It is important to also focus on nipping any issues in the bud before it spirals. If you do feel that you are getting symptoms impacting your wellbeing i.e. you start losing interest in things that you normally have an interest in or you can’t focus, concentrate or feeling very tired, it’s better to see a GP or psychiatrist straight away. The earlier you can start getting treatment for it the quicker you will recover. There is still a stigma and lack of understanding where people don’t want to bring up that they are feeling unwell or anxious and it can often get bad before they will bring it up.

    “Collectively as a society, we need to work towards ending that stigma”

    Collectively as a society, we need to work towards ending that stigma. I think just an understanding that mental health is like physical health in just that you can sprain your ankle you can sprain your brain as well. You don’t blame yourself for spraining your ankle so you shouldn’t blame yourself for having mental health issues. It’s sometimes very difficult to understand what a mental health issue is until you go through it, but I think lockdown has shown a lot of people glimpses of what mental health issues can be. We need to ride that and use that as an impetus to now start removing the stigma.

    What challenges have you faced when creating MindHug?

    We have faced the usual start-up challenges! So, getting the right people, product development, getting funding. I think all of these challenges are there for any start-up but I do feel to some extent that there are positives to come out of COVID for mental health and also lots of challenges. From a positive perspective there is more investment going into mental wellbeing and that’s great but at the same time there’s a lot more competition for it as well.

    Some of these companies have come out of nowhere without any research and are just offering a solution because COVID dictates that they need a solution. I would say that by all means explore other services, and while I would love for people to use MindHug the truth of the matter is I’m very happy when people are focusing on mental wellbeing more generally. But I would say be careful about who you use and what services you are using. Because mental wellbeing is a very sensitive area and you’re dealing with very sensitive issues.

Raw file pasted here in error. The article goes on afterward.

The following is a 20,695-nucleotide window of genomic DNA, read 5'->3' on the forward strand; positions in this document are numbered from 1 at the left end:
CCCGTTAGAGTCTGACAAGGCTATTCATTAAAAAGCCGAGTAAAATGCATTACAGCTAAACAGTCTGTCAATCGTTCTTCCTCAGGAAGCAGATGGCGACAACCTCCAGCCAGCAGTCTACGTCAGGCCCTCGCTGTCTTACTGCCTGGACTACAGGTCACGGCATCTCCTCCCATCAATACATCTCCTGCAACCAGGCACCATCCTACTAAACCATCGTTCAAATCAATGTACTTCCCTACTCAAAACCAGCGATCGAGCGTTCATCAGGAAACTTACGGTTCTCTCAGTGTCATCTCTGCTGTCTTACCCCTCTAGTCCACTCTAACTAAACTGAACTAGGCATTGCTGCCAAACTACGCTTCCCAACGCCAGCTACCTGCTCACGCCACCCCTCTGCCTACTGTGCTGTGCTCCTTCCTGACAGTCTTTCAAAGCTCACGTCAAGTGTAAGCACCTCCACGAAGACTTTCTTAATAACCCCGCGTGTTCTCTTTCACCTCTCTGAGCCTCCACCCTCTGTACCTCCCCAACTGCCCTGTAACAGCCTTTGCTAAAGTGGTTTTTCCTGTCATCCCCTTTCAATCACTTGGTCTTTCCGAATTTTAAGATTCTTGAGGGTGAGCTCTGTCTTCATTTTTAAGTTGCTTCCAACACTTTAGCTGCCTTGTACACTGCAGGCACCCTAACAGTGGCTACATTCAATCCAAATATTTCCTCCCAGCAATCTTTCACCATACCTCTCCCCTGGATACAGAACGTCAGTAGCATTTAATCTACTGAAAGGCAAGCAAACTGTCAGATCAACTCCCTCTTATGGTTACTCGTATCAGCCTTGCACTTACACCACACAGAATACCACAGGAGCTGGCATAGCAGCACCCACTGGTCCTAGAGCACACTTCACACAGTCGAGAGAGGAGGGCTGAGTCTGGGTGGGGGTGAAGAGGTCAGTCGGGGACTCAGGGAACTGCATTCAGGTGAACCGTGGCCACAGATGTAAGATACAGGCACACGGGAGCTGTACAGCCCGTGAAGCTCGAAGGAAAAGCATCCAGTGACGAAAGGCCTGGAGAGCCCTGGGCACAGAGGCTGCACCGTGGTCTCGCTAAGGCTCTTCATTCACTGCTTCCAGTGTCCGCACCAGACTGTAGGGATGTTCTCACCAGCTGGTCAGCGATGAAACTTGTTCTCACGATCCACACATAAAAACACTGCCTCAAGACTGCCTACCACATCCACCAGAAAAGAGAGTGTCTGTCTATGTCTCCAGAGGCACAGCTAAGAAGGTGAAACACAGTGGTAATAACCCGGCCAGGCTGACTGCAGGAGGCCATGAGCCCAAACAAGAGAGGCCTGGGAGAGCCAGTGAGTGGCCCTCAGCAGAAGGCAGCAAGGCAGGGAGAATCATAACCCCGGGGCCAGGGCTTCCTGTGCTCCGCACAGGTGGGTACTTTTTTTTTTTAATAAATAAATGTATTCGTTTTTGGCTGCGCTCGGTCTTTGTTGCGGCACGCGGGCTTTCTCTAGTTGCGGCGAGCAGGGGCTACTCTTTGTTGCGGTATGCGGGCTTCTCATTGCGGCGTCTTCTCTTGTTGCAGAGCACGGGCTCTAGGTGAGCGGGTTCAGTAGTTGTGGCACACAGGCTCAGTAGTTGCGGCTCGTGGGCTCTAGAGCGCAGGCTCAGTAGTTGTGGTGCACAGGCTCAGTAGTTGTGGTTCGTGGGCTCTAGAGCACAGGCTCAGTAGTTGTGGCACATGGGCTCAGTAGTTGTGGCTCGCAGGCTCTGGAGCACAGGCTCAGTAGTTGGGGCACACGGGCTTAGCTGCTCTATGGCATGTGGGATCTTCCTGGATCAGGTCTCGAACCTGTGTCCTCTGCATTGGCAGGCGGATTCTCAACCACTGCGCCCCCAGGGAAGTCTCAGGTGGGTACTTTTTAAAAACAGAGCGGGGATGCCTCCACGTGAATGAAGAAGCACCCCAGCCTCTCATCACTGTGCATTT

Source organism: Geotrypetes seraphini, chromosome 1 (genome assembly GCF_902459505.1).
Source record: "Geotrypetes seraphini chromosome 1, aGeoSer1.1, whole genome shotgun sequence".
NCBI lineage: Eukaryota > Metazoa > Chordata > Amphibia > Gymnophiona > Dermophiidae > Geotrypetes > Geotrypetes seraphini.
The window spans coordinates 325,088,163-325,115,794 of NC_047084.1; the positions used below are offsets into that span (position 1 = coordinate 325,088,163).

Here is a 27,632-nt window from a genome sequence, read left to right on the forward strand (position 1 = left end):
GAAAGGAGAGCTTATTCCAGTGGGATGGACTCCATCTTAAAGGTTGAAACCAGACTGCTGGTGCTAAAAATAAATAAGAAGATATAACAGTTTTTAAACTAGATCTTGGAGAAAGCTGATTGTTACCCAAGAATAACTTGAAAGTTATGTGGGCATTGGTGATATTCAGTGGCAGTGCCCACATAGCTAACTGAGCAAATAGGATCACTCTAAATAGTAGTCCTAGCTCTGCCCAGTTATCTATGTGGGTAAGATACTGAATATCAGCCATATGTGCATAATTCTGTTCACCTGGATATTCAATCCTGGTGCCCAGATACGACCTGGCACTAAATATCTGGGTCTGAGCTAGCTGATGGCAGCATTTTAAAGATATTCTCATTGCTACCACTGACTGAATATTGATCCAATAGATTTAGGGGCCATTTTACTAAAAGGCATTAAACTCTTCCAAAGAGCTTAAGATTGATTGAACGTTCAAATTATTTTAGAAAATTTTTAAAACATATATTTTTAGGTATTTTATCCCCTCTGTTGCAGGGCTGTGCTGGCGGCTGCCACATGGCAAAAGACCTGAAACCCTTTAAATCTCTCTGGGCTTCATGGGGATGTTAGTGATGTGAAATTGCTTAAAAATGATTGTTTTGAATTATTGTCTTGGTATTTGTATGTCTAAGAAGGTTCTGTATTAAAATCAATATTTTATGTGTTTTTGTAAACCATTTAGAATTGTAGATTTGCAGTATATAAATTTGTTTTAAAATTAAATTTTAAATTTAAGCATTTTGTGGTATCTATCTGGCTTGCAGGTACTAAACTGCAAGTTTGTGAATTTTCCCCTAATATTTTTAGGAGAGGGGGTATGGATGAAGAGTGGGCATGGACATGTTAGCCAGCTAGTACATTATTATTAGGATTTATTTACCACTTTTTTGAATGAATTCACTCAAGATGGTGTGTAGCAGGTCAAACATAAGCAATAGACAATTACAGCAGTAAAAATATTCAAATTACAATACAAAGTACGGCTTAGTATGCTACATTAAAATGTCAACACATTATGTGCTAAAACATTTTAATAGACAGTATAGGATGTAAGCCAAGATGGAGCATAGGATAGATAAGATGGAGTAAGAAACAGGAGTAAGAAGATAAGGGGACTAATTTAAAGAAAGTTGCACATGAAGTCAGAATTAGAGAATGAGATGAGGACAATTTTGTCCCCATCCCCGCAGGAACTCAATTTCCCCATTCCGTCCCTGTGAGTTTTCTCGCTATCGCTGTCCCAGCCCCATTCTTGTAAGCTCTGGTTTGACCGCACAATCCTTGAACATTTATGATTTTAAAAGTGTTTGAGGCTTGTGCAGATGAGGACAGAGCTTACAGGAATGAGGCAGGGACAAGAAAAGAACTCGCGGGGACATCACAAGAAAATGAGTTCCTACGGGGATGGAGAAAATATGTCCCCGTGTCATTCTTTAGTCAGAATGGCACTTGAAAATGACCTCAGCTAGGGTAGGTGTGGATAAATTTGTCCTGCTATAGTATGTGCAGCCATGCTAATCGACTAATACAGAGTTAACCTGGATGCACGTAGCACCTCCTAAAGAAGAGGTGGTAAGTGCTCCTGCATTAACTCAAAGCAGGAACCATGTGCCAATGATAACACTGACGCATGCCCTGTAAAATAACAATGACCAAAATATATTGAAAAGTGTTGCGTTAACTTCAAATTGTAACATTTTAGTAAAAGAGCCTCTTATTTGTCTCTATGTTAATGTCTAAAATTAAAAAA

What future developments would you like to see with MindHug?

    We actually see ourselves as a mental health innovation company, we don’t actually see ourselves as a platform, and we don’t actually see ourselves as just an app. We will go where the evidence and the need takes us. The evidence and the need could take us down a technological route, a pharmaceutical route or it can take us down a therapeutical route. We are open to all of these avenues.

    We believe that mental wellbeing innovation is very behind on the innovation curve and we want to bring innovation to the fore. Whether that’s new technologies, wearables, biomarkers to potentially looking at artificial intelligence, VR or AR based therapies. We’re going to look into all of these.

    Whats the best advice anyone has ever given you?

    I have received a lot of good advice, but something recent that comes to mind was something I saw on Americas Got Talent the other day. There was a singer called Nightbirde who has suffered from cancer. She said something that really stuck in my mind which was “You Can’t Wait Until Life Isn’t Hard Anymore before You Decide to Be Happy”. Things will be hard, but you can work at improving wellbeing. I agree that when the going is tough it can impact mental wellbeing.

    That’s why at MindHug we say we want to illuminate the path to happiness and wellbeing for everyone. We want to help people on that journey because we realise that it’s difficult when you are struggling mentally – and  we want to be there to support people in finding that wellbeing and happiness.

    How to contact us

    You can contact us here at Menlo Park, by calling 0113 468 9230 to speak to our friendly team. We can help if you are looking for a new role, or if you are wanting to recruit to your new start up. We will listen to your needs and find you the perfect job or candidate!

    You can email us at [email protected] of visit our contact page here.